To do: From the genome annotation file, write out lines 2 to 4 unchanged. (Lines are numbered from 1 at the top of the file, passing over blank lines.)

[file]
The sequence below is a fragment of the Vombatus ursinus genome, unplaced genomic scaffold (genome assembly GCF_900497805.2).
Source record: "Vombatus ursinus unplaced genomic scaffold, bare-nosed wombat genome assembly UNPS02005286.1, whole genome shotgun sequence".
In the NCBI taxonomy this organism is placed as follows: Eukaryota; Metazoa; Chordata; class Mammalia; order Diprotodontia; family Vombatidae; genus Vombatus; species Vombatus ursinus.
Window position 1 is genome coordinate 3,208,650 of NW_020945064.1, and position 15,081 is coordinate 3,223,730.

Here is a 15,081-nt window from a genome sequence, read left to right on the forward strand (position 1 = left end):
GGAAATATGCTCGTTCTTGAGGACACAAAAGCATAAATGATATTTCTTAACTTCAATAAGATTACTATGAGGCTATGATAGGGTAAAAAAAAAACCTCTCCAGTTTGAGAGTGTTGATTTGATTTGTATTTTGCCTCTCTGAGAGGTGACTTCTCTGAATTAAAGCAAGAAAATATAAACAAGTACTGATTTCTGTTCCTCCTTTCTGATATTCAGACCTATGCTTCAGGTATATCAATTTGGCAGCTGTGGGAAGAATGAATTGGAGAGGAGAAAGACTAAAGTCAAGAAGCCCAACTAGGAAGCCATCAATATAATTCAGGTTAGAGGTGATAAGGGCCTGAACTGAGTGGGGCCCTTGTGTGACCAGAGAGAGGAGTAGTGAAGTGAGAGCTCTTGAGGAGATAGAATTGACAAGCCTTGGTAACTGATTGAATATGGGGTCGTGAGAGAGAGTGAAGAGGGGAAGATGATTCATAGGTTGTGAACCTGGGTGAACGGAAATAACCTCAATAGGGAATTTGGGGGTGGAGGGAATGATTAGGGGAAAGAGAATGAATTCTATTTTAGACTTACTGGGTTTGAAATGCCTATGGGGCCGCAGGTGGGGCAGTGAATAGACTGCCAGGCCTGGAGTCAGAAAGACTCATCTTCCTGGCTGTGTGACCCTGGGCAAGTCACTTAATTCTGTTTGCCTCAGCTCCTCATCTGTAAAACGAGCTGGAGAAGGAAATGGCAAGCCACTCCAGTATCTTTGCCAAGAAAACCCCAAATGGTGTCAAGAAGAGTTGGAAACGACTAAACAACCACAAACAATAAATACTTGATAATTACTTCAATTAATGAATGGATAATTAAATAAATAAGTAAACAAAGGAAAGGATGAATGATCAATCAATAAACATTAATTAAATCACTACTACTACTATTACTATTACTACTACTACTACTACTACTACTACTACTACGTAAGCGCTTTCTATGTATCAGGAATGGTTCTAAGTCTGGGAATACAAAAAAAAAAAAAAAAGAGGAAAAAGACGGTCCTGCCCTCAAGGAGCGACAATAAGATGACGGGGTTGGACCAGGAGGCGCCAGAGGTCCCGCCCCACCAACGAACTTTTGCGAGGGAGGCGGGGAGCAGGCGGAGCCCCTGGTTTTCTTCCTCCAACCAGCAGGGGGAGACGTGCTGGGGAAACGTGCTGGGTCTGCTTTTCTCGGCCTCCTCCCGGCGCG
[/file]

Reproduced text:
Source record: "Vombatus ursinus unplaced genomic scaffold, bare-nosed wombat genome assembly UNPS02005286.1, whole genome shotgun sequence".
In the NCBI taxonomy this organism is placed as follows: Eukaryota; Metazoa; Chordata; class Mammalia; order Diprotodontia; family Vombatidae; genus Vombatus; species Vombatus ursinus.
Window position 1 is genome coordinate 3,208,650 of NW_020945064.1, and position 15,081 is coordinate 3,223,730.